There is nothing like being a graduate student who is potentially taking on a lot of loans to appreciate all those student loan articles that surface every fall. New York Times just published a great piece on what it takes to cancel your student loans. As many know, student loans, unlike almost any other type of loans such as home loans or credit card debt, are rarely discharged in bankruptcy. If someone wants to have his loans canceled, he would have to enter a completely separate process than normal bankruptcy and then prove to the judge that his situation is hopeless and his prospect for improvement is nil. The article describes it as such:
Most [judges] have settled on something called the Brunner test, named after a case that laid out a three-pronged standard for judges to use when determining whether they should discharge someone’s student loan debt. It calls on judges to examine whether debtors have made a good-faith effort to repay their debt by trying to find a job, earning as much as they can and minimizing expenses. Then comes an examination of a debtor’s budget, with an allowance for a “minimal” standard of living that generally does not allow for much beyond basics like food, shelter and health insurance, and some inexpensive recreation.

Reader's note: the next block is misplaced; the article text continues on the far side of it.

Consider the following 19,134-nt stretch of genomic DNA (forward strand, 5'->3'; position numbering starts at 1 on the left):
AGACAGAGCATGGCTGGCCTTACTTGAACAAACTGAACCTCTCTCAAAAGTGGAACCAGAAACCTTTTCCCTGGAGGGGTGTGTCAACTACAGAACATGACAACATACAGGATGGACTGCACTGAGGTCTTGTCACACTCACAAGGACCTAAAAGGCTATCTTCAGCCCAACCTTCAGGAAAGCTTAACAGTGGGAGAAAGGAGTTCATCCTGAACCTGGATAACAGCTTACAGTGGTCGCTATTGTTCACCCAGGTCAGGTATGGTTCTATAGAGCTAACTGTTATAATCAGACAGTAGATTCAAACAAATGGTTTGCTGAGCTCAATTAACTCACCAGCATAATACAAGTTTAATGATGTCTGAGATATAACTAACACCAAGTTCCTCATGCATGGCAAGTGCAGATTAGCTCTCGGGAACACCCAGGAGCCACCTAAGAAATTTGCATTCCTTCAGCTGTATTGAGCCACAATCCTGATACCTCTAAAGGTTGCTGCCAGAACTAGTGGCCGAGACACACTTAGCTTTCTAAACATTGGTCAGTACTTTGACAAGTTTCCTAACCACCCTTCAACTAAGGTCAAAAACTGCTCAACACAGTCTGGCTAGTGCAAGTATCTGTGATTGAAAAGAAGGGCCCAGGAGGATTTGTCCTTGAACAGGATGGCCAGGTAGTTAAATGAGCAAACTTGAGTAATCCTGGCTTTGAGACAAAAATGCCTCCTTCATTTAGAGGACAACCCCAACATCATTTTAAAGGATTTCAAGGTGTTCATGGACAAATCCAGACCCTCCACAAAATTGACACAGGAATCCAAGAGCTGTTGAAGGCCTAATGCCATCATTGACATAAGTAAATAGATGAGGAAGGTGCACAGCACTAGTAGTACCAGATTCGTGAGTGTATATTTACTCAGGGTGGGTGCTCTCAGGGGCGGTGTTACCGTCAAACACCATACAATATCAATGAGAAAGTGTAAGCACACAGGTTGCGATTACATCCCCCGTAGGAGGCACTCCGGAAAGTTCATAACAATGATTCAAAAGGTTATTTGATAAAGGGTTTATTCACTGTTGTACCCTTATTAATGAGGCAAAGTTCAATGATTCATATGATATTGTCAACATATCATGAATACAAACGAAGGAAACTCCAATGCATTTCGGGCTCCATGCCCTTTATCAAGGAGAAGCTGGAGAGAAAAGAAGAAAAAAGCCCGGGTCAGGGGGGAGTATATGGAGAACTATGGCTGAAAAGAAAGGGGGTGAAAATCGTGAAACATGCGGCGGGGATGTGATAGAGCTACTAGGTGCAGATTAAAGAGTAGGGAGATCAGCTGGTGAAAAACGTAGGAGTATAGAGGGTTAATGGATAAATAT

The third prong, which looks at a debtor’s future prospects during the loan repayment period, has proved to be especially squirm-inducing for bankruptcy judges because it puts them in the prediction business. This has only been complicated by the fact that many federal judicial circuits have established the “certainty of hopelessness” test…
Through my blog-life and real life, I knew a small handful of folks who have filed for bankruptcy. I have never, however, known anyone who has managed to get his or her student loans discharged. In fact, when I signed up for loans in college, a very colorful counselor described the loans as something we’ll have until: (1) we pay them off, (2) we die, or (3) we are so horribly maimed that we might as well be dead, which ever comes first. Not a speech a high schooler forgets.